Alfresco

By Hitchcock, Tim | The Spectator, June 25, 2005 | Go to article overview

Alfresco


Hitchcock, Tim, The Spectator


The word may have Italian origins but there is something very British about 'alfresco.' It encapsulates the frantic activity that is triggered when the rare summer sun requests the pleasure of our company outside. Once the year's first ripe native strawberry has been swallowed, all eyes are on the weather.

The moment the British spot a blue sky, they dash outdoors with a baggage train of doings and devices necessary for enjoying alfresco life to the full. Whether they voyage to the beach, the countryside or just into the garden, out come blankets, chairs, tables and umbrellas. Once comfortably installed, the first thing to do is eat a picnic.

What were Noel Coward's mad dogs and Englishmen doing out in the midday sun if not looking for a supenor picnic spot? That hunt carried the flag across the globe in the first place. The mad dogs just tagged along hoping to snaffle a sandwich and a quail's egg or two. Dogs are perpetual optimists where picnicking is concerned.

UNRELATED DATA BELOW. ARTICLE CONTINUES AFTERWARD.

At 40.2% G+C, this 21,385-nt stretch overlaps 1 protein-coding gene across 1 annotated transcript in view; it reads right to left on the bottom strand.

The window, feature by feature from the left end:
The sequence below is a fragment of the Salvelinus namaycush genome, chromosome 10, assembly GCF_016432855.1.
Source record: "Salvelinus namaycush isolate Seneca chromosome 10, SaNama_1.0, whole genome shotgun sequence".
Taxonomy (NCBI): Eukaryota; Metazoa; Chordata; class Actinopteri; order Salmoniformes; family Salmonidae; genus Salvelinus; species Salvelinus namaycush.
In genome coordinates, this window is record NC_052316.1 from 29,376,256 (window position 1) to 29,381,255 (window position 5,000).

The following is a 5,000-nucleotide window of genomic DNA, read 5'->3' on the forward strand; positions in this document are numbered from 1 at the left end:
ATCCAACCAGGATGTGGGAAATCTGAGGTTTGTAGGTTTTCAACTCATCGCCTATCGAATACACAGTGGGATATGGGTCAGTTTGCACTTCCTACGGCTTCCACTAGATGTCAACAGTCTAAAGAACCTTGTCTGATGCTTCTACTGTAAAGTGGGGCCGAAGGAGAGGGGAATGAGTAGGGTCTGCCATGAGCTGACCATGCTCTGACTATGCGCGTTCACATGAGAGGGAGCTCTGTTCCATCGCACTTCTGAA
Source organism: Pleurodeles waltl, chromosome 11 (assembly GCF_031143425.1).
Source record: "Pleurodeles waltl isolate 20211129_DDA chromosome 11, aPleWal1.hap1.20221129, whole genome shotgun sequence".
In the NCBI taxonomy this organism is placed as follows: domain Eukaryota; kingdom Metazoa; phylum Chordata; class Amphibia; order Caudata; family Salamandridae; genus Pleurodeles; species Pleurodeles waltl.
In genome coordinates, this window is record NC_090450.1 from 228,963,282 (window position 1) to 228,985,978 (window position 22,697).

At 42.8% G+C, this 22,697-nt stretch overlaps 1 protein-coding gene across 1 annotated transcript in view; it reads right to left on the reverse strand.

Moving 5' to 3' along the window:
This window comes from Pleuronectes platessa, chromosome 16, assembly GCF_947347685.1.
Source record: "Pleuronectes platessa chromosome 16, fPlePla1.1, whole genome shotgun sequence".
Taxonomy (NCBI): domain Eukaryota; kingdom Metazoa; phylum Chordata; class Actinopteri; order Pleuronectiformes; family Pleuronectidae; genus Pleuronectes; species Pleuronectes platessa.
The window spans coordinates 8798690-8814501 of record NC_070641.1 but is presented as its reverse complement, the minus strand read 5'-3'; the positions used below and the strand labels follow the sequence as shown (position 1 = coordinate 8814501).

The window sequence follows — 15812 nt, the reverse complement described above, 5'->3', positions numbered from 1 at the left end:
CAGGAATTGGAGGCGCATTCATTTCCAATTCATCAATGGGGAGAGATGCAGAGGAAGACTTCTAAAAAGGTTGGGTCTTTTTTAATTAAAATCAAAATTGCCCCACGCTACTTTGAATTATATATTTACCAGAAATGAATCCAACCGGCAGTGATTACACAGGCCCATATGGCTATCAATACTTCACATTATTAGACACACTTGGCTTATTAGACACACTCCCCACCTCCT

If you buy a hamper, eating outside is like an unseasonal Christmas with the goodies wrapped in a wicker basket, not gaudy paper. All manner of delights come tumbling out. Best of all, you don't need to send a thank you letter.

On the other hand, you may wish to put something together yourself Cold meats and runny cheese should be accompanied by smoked salmon but not that prosthetic pink variety from supermarkets. Spoil yourself with something properly cured. If you feel you deserve a special treat and your bank manager agrees, add a pot of caviar. …

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